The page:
And the ad-sync perennial that effortlessly stand the test of time. buzzcocks.com
It’s far too easy to throw around phrases like “punk rock masterpieces”, but when it comes to this Bolton/Manchester band, that’s exactly what we’re talking about. These three albums, originally released across 1978/’79 and reissued here with exhaustive gubbins (singles, demos, live shows) showcases not just the brevity of Buzzcocks’ early career (1976-81), but how brilliant they were at fusing the bullet-train energy of punk with eminently tuneful pop. Slow most of the songs down and you have inherent melody; lubricate them with punk rock grease and you have a slew of tunes (including You Say You Don’t Love Me, Fast Cars, What Do I Get?, Fiction Romance, Love You More Ever Fallen in Love) Download: Fast Cars, What Do I Get?, Love You More, Ever Fallen In Love
Is Mise Records The bounteous riches of the 19th-century Goodman collection are honoured here by a trio who unveil selections from this priceless tune store with the keen eye of a seamstress and the ears of musicians in pursuit of each melody’s essence. Piper Mick O’Brien, flute player Emer Mayock and fiddler Aoife Ní Bhriain (Mick’s daughter) pay ample attention to their chosen task; the result is an Aladdin’s cave of tunes, treated with a grace and ease that belies the threesome’s almost surgical attention to detail. The familiar rubs up alongside the newly discovered, each tune infusing the other with an urgency and vibrancy. The collection invites endless return visits, each tune celebrated in glorious technicolour thanks to the jagged-edged beauty of the musicianship. claddaghrecords. com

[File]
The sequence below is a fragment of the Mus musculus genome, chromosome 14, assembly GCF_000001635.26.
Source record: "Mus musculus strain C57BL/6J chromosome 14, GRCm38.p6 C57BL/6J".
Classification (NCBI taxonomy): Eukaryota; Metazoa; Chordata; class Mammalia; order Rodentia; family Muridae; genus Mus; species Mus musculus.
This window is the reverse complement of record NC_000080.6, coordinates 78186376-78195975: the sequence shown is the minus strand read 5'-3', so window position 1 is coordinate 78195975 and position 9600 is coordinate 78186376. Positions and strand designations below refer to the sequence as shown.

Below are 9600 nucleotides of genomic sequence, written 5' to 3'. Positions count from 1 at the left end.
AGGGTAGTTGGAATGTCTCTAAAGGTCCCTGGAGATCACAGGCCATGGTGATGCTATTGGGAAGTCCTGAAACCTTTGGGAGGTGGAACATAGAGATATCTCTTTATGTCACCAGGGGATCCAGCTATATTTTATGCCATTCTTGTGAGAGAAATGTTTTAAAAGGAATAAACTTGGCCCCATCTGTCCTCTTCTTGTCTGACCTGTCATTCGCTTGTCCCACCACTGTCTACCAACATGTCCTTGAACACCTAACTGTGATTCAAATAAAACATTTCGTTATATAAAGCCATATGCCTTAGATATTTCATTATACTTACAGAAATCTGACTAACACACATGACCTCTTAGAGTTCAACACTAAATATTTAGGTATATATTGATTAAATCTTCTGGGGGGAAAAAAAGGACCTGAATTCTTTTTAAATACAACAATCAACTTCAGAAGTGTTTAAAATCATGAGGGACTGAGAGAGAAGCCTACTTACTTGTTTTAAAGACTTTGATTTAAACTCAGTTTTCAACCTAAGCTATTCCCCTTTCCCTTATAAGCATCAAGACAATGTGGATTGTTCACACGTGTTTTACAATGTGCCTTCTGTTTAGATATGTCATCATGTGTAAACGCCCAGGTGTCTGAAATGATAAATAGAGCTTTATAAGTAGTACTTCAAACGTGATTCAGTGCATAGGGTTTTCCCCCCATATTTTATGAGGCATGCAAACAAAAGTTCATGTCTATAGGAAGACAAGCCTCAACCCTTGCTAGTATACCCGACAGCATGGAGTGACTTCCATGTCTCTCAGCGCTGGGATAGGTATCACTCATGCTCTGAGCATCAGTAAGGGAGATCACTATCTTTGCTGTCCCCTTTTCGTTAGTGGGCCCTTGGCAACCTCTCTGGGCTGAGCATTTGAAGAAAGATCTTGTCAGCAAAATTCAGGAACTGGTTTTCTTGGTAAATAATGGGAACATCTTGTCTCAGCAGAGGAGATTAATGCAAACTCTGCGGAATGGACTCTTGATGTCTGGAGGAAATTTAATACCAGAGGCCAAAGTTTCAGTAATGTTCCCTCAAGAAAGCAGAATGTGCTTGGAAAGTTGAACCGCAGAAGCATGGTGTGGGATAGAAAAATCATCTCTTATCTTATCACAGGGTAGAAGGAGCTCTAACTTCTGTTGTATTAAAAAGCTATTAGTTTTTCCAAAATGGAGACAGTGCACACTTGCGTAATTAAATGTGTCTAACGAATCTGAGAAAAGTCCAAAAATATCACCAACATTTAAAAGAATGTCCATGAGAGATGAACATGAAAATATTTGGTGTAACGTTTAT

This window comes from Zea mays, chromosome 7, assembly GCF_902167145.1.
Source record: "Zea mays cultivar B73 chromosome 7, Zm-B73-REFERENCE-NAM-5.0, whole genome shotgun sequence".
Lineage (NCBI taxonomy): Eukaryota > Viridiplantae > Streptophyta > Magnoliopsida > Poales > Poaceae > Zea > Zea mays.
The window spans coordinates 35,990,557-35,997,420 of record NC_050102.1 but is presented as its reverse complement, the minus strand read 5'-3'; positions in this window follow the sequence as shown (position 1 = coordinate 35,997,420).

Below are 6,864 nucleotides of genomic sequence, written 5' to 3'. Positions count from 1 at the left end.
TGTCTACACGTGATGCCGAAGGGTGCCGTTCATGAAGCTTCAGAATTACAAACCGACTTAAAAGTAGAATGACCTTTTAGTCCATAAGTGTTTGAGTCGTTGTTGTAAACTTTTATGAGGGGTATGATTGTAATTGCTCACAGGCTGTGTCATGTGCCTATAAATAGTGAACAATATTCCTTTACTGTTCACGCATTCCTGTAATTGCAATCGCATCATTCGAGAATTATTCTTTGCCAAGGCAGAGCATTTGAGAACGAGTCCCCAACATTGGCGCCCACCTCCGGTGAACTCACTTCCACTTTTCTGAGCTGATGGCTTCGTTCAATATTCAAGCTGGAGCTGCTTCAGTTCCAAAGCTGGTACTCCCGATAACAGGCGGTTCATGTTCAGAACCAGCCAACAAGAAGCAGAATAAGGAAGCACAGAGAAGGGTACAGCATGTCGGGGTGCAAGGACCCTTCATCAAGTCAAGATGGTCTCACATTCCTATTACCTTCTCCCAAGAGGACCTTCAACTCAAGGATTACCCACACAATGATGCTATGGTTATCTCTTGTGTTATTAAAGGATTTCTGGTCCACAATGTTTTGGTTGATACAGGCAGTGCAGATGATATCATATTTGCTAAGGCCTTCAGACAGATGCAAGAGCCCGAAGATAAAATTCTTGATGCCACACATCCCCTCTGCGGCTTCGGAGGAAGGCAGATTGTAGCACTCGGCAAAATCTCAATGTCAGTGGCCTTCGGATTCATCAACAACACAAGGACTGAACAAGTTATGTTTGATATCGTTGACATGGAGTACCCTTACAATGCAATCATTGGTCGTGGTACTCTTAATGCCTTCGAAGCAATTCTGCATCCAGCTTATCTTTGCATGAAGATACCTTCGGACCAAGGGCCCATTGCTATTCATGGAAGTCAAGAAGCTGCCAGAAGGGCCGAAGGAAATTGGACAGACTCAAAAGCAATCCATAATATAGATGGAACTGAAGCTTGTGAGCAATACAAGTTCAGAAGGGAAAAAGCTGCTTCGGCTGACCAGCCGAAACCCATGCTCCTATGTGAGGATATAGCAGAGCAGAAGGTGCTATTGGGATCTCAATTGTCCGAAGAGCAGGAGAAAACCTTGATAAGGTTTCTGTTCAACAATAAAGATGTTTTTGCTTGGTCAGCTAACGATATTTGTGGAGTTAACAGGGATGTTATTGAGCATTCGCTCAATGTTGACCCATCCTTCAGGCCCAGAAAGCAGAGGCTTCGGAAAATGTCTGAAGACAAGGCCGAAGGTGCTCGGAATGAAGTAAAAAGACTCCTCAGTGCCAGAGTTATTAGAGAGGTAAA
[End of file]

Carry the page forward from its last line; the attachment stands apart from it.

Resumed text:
Download: Fáinne Geal An Lae For his debut album, this New Yorker called on some heavyweight friends (Josh Ritter, Mary Gauthier, Tift Merritt). But methinks the real inspiration behind Ed Romanoff’s thoughtful and atmospheric collection is the great Texas bard Guy Clark and, to a lesser extent, Leonard Cohen. Certainly the opening track, St Vincent de Paul – which movingly relates Romanoff’s search for his birth father – echoes Clark’s mastery of the pithy narrative, in which time and circumstance take on leading roles. Romanoff is an impressive performer, a whispered baritone swathed in layers of jangled richness. His vivid songs of life’s vicissitudes display their bruises with a dignified reserve. That said, not all 11 tracks hit the spot with the same intensity or purpose – a gravelly cover of I Fall to Pieces is especially ill conceived – but there’s enough here to spark some interest. edromanoff.com Download: St Vincent de Paul, Ladyluck
Self-released Matador Kurt Vile’s forthcoming record, due out in April, is a 70-minute double album called Walkin on a Pretty Daze. Fully 10 minutes of that generous running time will be occupied by this (almost eponymously titled) single. It’s a likeable slice of early 1990s slacker rock, available as a free download on the band’s website (kurtvile.com). The Rihanna copyist appears to be giving herself a wedgie in the video for the fourth single from her Ora album. Although in this context, I believe the correct term is an “atomic wedgie”. Republic On previous singles, London singer-songwriter James Blake perpetually sounded as though he were trapped in a cupboard with a bunch of synths and movie smoke. Here he is hecked by a bunch of football terrace foghorns, but the result is no less captivating. A welcome return.
Glassnote Entertainment Produced by Markus Dravs (Mumford & Sons, Arcade Fire, Coldplay), Harper Lee is the opening track from the Dublin five-piece’s debut album, Absolute Zero, which is due for release in May. Little Green Cars play Dublin’s Button Factory in Temple Bar on March 8th.